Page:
Fortran The Intent of Dummy Arguments


Example

The intent attribute of a dummy argument in a subroutine or function declares its intended use. The syntax is either one of

intent(IN)
intent(OUT)
intent(INOUT)

For example, consider this function:

real function f(x)
  real, intent(IN) :: x

  f = x*x
end function

The intent(IN) specifies that the (non-pointer) dummy argument x may never be defined or become undefined throughout the function or its initialization. If a pointer dummy argument has the attribute intent(IN), this applies to its association.

intent(OUT) for a non-pointer dummy argument means that dummy argument becomes undefined on invocation of the subprogram (except for any components of a derived type with default initialization) and is to be set during execution. The actual argument passed as dummy argument must be definable: passing a named or literal constant, or an expression, is not allowed.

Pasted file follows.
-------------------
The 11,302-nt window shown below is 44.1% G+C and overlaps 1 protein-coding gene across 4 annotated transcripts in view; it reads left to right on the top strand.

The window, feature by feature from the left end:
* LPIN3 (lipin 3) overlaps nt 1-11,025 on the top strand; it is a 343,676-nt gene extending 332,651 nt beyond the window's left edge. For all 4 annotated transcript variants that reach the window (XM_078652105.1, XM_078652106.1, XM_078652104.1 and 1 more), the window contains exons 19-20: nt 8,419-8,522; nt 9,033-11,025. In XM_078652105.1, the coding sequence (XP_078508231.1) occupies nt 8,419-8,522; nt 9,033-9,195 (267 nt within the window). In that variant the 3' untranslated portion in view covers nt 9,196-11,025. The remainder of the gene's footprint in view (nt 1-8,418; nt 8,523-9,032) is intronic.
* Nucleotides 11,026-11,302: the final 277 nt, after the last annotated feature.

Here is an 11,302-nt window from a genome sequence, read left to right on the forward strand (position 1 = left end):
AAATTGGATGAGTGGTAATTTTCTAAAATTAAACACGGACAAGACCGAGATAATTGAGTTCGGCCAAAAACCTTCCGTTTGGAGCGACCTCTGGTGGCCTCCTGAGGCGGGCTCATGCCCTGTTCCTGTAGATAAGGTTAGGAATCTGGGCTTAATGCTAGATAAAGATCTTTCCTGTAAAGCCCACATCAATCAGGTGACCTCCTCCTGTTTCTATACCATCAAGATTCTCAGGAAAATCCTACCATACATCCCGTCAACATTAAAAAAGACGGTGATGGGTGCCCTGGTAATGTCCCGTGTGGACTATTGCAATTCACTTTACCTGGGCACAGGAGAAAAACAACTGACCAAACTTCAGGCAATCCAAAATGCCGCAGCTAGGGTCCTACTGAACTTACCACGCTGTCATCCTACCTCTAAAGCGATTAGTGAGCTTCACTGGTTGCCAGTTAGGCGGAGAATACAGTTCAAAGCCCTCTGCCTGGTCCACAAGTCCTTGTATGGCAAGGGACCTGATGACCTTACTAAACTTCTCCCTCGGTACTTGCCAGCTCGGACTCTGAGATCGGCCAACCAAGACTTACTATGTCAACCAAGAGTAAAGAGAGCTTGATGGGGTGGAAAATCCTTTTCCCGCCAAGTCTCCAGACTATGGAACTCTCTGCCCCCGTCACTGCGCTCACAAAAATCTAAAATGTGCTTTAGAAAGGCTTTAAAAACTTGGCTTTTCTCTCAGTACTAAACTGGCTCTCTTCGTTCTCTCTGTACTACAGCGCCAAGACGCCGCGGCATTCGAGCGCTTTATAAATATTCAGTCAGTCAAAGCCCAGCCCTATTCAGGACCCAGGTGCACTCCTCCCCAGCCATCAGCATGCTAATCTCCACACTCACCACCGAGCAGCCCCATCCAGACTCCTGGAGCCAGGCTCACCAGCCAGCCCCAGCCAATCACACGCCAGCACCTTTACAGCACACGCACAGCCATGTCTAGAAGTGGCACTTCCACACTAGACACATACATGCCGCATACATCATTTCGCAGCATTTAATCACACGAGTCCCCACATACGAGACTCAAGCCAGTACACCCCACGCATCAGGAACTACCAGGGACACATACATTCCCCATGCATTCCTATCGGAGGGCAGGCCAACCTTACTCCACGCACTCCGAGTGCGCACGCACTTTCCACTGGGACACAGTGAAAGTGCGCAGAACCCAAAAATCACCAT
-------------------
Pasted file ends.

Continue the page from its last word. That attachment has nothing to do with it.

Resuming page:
Similarly to before, if a pointer dummy argument is intent(OUT) the association status of the pointer becomes undefined. The actual argument here must be a pointer variable.

intent(INOUT) specifies that the actual argument is definable and is suitable for both passing in and returning data from the procedure.

Finally, a dummy argument may be without the intent attribute. Such a dummy argument has its use limited by the actual argument passed.

For example, consider

integer :: i = 0
call sub(i, .TRUE.)
call sub(1, .FALSE.)

end

subroutine sub(i, update)
  integer i
  logical, intent(in) :: update
  if (update) i = i+1
end subroutine

The argument i can have no intent attribute which allows both of the subroutine calls of the main program.